Where the famed "Telephone Road" scene started in the 1950s. Menutis was considered the Deep South's king of rock 'n' roll, a kind of Dixie Dick Clark and a connoisseur of the kind of black rhythm and blues that was hard to find, at the time, on Houston radio. In 1958, he converted the Wayside Theatre into a rollicking music venue where crowds could dance to live performances by such artists as Chuck Berry, the Platters, Louis Armstrong, Fats Domino, Bo Diddley, Sam Cooke and Little Richard. Menutis closed the club in the mid-1960s.

LIBERTY HALL, 1610 Chenevert, Houston, 713-659-1082

Opened in 1971 in a former American Legion hall near the site of what is today the Toyota Center. Closed in 1978. Hosted many top recording artists and groups, including ZZ Top, the Ramones, Kinky Friedman, Jerry Jeff Walker and Lightning Hopkins.

LOVE STREET LIGHT CIRCUS, Allen's Landing, Main at Commerce
A popular, although short-lived, club in the late Sixties. Capacity of less than 200. Great psychedelic music with mostly local bands, such as the 13th Floor Elevators and Moving Sidewalks.


TAYLOR HALL TEEN CANTEEN, 2131 S. Richey, Pasadena
Opened July 25, 1959, as part of the Campbell Youth Center, with approved funding by San Jacinto State Bank. Facility was 10,000 square feet. One of Pasadena's favorite Sixties teen hot spots. Many well known local bands and recording artists appeared there.



BROADWAY THEATRE, 1325 Broadway, Houston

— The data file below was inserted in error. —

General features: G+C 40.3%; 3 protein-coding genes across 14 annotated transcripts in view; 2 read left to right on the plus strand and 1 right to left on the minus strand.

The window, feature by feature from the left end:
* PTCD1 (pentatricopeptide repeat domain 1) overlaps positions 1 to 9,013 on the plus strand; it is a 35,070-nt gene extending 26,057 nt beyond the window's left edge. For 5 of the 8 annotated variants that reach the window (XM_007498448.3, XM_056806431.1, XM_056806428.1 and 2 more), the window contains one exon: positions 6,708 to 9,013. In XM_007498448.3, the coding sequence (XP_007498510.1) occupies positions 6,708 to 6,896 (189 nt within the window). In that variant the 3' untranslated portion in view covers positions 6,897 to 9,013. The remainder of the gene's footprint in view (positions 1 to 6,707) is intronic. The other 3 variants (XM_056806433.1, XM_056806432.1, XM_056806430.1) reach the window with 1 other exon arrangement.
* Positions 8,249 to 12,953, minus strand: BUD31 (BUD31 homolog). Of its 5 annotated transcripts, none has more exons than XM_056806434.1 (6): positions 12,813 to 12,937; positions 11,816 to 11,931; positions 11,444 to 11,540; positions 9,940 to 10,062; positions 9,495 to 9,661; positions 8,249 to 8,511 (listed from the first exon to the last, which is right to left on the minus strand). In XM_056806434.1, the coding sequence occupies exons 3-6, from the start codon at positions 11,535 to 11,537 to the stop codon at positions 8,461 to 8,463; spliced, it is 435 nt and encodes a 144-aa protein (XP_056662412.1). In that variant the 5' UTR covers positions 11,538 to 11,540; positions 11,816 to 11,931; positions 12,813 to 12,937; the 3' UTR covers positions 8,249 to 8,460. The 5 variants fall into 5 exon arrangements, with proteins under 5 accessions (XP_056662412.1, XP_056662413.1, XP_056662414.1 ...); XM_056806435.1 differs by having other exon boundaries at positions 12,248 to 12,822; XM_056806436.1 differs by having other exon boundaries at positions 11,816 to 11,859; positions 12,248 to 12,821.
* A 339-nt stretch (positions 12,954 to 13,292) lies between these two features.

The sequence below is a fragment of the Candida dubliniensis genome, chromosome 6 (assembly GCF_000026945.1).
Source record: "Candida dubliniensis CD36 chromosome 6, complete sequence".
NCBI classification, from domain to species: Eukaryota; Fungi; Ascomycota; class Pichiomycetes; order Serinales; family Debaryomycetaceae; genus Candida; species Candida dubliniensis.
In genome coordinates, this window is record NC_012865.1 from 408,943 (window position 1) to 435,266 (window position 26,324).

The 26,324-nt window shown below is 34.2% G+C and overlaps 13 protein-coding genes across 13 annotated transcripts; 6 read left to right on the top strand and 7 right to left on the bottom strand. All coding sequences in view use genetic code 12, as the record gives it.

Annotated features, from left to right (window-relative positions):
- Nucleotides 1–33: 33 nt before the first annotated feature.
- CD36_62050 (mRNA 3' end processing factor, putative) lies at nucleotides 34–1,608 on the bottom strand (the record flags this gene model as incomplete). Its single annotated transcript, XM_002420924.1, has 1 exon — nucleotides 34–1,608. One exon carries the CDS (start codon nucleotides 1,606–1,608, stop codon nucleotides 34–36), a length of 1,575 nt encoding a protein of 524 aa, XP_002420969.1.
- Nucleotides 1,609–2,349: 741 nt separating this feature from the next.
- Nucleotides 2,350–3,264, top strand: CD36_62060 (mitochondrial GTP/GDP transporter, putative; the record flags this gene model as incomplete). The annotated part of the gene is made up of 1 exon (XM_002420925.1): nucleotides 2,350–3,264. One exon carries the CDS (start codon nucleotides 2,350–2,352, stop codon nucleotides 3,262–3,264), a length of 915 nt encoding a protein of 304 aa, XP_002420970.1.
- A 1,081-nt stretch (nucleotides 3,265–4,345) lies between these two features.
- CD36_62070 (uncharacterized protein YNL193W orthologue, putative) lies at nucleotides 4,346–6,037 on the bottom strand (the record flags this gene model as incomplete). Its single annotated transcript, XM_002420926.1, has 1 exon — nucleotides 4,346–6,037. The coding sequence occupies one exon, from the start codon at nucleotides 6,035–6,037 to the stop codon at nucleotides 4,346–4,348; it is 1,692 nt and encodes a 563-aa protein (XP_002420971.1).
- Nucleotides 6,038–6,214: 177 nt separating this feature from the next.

Opened on May 25, 1947, as part of a trend toward more suburban theaters in Houston. First movie was Disney's "Sopng of the South." In the early days, an organist (Norma Ballard) greeted patrons with lobby music. The Broadway closed in 1972 after the property was condemned for a highway right-of-way project.


THE CAPITAN, 1045 East Shaw, Pasadena
A 1,600-seat movie house built in the Corrigan Center. Opened on Nov. 19, 1949 with the movie "Impact" and a "Tom and Jerry" cartoon. Western stars Chill Wills and Monte Hale were also on hand. The theatre was originally owned by Phil Isley, who opened the Capitan's sister theatre, the Granada (on Jensen Drive) at the same time. Isley was also the father of film beauty Jennifer Jones. The week after the theatre opened, the Capitan began a six-day run of "Portrait of Jenny," starringhis daughter. The Capitan switched to an X-rated format in 1970, which raise the ire of local citizens. The theatre closed in 1976 and later reopened as a church. Later, it became a movie venue for Spanish-language films. The City of Pasadena bought the property in the late 1990s with hopes of ob